Prix de l'Arc de Triomphe: Impact of draw and going
The Prix de l'Arc de Triomphe takes place on Sunday and Simon Rowlands has examined what influence the going will have on the draw.
"So, in summary, the firmer the ground becomes the more it may assist horses drawn in low-numbered stalls in the Arc and the less it may assist horses drawn in low-numbered stalls in the Abbaye."
The sun is out in Paris, by all accounts, and the odds against Golden Horn winning the Prix de l'Arc de Triomphe have been cut markedly with the expectation that good going or firmer will result in him running. The going at Longchamp is currently described as "soft", but conditions could well dry significantly between now and post time.
That gives a good reason to revisit last week's analysis of the draw for the big race, which was done with no knowledge of what the ground was likely to be next Sunday.
A few clued-up readers contacted me through Twitter to point out that the going itself may make a difference not just to which horses will run but to how the draw pans out. Those 14 most recent runnings of the Arc took place on ground ranging from "good to firm" (2004, 2006, 2011 and 2014) to "heavy" (2012), according to Timeform.
It is worth looking at those original draw figures for all going alongside those for good or firmer alone (nine of the 14 races).
The modest advantage for horses drawn in stalls 1 to 4 on all going is more than doubled as judged by % of rivals beaten on ground that Timeform described as good or firmer. The 36 horses who ran from such stalls made the first three 1.62 times as often as could be expected by chance. Outer stalls also fared nowhere near as well as overall once softer-ground Arcs were excluded.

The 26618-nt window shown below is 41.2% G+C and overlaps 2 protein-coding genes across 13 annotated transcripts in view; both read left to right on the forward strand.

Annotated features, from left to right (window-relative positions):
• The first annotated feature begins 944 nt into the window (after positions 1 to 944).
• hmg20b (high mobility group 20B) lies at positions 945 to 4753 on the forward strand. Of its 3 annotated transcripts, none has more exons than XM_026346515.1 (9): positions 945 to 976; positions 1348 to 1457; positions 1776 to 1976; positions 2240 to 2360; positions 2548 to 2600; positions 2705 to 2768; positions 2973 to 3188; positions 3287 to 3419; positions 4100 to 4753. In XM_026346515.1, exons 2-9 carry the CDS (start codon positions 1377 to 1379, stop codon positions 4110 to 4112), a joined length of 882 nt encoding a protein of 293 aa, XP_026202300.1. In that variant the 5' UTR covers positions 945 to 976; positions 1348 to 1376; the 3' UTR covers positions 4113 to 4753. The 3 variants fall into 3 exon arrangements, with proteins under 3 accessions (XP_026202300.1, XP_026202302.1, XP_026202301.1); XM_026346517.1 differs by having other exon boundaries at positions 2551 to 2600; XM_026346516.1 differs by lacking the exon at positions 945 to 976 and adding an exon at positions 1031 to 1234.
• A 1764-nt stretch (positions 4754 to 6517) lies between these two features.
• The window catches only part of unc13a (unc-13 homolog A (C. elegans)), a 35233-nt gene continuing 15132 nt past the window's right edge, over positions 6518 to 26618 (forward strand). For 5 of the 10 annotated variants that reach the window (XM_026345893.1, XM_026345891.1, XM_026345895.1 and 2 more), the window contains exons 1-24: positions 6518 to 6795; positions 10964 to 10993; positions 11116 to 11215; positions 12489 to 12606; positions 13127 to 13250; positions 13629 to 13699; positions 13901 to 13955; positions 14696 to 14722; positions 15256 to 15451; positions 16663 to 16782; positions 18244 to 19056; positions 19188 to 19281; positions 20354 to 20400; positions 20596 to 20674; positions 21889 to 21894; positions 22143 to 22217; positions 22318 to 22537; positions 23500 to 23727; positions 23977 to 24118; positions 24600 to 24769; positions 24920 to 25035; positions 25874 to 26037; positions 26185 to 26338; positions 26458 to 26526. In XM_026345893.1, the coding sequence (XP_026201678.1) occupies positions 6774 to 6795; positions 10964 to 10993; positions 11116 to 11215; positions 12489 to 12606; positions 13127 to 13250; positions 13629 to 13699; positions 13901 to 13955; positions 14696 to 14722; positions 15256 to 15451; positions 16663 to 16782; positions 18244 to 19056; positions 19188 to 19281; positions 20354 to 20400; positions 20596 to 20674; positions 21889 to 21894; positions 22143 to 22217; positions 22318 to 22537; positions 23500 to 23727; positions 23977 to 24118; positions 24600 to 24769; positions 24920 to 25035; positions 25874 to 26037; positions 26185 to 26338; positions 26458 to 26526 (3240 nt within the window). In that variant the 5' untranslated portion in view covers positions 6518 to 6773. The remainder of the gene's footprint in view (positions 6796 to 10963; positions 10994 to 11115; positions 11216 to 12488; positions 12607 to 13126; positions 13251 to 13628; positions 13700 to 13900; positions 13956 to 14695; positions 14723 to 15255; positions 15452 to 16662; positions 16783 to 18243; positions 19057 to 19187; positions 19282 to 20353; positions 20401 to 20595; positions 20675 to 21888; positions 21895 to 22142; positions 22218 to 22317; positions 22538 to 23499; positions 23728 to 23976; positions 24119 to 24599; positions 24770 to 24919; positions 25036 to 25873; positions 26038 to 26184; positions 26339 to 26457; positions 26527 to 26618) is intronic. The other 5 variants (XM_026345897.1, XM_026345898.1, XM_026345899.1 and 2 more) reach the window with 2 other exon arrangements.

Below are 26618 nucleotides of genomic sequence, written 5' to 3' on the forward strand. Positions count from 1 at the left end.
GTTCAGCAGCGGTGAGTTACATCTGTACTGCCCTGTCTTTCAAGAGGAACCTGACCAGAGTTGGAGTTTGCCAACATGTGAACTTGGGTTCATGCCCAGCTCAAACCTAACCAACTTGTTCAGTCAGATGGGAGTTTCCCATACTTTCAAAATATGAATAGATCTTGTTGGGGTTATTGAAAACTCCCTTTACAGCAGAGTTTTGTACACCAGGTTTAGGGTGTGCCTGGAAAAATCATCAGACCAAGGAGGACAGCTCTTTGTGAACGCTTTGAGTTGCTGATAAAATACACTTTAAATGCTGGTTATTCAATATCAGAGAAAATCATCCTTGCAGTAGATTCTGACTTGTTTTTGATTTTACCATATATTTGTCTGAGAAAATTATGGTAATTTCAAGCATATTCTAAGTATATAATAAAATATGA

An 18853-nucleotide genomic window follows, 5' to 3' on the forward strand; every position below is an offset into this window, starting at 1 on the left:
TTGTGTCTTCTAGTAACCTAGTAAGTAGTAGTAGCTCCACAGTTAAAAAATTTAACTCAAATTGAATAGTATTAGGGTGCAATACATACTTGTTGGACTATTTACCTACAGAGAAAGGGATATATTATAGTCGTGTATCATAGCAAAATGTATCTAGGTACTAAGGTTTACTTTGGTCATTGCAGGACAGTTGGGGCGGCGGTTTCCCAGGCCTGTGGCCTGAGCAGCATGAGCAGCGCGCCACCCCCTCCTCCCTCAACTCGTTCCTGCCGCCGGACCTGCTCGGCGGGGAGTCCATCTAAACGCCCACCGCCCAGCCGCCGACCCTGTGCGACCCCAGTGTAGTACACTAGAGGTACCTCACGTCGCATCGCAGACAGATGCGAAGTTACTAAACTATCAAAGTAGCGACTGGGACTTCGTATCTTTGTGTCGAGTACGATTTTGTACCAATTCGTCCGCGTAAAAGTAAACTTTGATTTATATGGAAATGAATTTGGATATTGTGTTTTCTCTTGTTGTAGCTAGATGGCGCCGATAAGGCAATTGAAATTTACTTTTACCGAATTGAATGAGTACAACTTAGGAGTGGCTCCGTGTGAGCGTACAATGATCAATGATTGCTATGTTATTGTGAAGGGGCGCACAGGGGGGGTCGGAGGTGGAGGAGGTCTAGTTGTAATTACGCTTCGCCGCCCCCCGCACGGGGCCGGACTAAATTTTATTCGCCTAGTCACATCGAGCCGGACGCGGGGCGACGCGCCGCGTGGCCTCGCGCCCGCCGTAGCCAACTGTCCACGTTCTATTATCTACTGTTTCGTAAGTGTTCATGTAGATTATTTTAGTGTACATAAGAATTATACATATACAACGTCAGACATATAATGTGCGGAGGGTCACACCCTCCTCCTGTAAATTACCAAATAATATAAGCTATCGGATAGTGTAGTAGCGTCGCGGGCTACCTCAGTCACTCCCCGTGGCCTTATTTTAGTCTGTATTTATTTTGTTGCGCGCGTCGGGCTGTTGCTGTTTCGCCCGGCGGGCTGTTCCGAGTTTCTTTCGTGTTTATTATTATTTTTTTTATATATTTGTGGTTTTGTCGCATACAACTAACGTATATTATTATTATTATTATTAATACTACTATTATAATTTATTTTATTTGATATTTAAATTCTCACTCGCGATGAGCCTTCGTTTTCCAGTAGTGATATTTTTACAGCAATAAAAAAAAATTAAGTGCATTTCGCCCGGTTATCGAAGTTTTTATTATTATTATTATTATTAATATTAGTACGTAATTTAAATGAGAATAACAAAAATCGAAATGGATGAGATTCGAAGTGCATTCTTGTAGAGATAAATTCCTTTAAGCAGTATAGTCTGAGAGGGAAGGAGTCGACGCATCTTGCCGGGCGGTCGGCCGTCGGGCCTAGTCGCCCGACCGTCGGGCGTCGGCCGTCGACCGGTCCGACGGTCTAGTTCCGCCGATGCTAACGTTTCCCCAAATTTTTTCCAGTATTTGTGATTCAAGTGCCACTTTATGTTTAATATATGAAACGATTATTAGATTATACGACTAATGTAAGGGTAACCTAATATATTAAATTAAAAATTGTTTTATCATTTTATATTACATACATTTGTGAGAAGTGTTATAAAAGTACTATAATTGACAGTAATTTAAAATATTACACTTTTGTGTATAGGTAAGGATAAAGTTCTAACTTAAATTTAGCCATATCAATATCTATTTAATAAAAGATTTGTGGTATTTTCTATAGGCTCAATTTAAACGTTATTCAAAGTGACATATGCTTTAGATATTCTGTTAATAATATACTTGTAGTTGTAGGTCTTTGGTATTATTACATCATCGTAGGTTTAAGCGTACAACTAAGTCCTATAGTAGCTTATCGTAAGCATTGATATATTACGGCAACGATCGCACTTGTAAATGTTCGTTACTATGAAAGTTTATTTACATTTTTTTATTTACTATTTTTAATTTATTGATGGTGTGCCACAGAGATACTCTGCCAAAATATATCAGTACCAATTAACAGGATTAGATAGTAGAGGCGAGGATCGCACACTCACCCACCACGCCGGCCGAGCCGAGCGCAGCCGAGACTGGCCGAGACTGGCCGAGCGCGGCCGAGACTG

If the ground does turn out to be good or firmer this coming weekend, then the draw in the Arc could well count for plenty, despite earlier suggestions to the contrary.
The Arc will be the highlight of an outstanding day's racing on Sunday, but it is not the only big race which could be affected by the draw.
In particular, the Prix de l'Abbaye, run over a straight 1000 metres, is worth investigation. The same measures were used as for the Arc, with the data separated into overall and good or firmer going.
Interestingly, an opposite effect seems to be at play here. Low-numbered stalls have been best taken overall, but they have fared a fair bit better on good to soft ground or softer than on good or firmer.
On a sound surface, stalls towards the centre have fared better (stalls 9 to 12 have been placed 1.21 times as often as by chance and have the best %RB of 55.3). Some dire figures for horses drawn on the outside are far more respectable if Abbayes run on softer going are excluded.
The wins of Continent (drawn 16) and Marchand d'Or (drawn 20) were both on ground described by Timeform as "good". The five softer-ground Abbayes were won by horses drawn 1 (Imperial Beauty in 2001 and Gilt Edge Girl in 2010), 6 and 7 (twice).
So, in summary, the firmer the ground becomes the more it may assist horses drawn in low-numbered stalls in the Arc and the less it may assist horses drawn in low-numbered stalls in the Abbaye.
As a guide, the average winning times for Abbayes this century divided by Timeform going descriptions have been as follows: heavy, 61.17s; soft, 58.87s; good to soft, 57.50s; good, 56.06s; good to firm, 55.44s.